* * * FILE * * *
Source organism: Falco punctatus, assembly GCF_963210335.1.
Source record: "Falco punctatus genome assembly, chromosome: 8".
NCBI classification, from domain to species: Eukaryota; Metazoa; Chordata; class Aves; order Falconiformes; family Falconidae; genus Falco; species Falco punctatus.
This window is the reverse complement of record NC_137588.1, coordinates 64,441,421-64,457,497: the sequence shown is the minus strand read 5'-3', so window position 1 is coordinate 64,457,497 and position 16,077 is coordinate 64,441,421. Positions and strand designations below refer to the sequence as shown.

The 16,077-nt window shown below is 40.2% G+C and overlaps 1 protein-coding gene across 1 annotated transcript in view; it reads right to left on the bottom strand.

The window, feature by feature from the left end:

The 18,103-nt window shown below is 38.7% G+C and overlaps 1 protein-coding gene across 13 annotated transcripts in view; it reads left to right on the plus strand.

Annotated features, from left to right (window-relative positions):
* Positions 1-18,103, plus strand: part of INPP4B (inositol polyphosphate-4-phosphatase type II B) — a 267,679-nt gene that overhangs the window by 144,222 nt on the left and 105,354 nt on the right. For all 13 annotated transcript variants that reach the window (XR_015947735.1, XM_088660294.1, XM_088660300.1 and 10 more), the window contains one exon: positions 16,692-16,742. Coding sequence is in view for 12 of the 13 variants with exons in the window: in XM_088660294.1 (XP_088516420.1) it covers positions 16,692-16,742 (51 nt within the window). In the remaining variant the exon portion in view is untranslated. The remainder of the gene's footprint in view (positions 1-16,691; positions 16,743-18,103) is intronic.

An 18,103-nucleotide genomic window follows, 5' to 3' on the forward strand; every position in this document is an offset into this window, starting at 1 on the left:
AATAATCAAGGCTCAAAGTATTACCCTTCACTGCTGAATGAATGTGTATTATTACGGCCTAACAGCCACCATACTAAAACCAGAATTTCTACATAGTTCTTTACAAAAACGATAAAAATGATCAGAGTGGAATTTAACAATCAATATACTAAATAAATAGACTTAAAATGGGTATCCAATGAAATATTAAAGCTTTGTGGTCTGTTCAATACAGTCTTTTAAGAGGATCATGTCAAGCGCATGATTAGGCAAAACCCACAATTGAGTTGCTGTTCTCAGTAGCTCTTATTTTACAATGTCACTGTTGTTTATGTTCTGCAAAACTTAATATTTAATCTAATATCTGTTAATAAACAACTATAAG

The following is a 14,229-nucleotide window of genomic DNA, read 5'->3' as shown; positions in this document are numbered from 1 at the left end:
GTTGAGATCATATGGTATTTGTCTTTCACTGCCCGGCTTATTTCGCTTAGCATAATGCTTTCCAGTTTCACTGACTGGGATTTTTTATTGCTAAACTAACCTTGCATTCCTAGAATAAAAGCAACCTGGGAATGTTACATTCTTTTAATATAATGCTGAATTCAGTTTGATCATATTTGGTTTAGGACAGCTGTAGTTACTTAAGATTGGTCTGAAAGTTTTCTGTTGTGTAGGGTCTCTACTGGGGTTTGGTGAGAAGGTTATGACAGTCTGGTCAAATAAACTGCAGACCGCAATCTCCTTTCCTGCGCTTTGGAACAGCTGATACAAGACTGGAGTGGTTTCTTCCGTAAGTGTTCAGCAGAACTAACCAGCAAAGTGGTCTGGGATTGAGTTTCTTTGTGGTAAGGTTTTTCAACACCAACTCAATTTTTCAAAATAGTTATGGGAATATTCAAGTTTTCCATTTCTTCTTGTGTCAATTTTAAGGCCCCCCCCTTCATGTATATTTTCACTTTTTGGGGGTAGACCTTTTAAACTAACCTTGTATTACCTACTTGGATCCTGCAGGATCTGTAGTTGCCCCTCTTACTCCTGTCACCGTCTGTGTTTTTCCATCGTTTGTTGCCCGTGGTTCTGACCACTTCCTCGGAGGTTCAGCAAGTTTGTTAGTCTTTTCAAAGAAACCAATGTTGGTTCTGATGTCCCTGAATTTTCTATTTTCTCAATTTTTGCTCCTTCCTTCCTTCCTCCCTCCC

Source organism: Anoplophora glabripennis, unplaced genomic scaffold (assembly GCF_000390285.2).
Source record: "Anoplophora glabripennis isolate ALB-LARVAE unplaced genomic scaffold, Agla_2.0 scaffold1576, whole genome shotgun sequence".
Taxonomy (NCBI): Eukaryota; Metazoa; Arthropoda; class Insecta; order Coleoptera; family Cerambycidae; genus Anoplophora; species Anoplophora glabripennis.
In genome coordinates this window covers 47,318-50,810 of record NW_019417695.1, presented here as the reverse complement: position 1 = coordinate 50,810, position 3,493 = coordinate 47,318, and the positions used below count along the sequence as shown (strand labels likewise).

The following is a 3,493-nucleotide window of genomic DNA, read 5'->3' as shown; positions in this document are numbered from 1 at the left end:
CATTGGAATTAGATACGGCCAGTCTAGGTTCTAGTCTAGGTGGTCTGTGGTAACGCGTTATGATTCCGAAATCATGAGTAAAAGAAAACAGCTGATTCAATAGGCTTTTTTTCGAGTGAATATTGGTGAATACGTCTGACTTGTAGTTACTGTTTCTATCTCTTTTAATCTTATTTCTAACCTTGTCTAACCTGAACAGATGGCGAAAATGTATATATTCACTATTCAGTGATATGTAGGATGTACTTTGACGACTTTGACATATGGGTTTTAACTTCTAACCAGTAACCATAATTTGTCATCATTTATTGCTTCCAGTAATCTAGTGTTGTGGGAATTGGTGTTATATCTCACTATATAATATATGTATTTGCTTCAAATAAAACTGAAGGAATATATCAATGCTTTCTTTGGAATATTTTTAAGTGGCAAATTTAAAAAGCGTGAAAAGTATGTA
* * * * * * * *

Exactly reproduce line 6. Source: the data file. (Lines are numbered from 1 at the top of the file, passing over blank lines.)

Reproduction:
The window, feature by feature from the left end: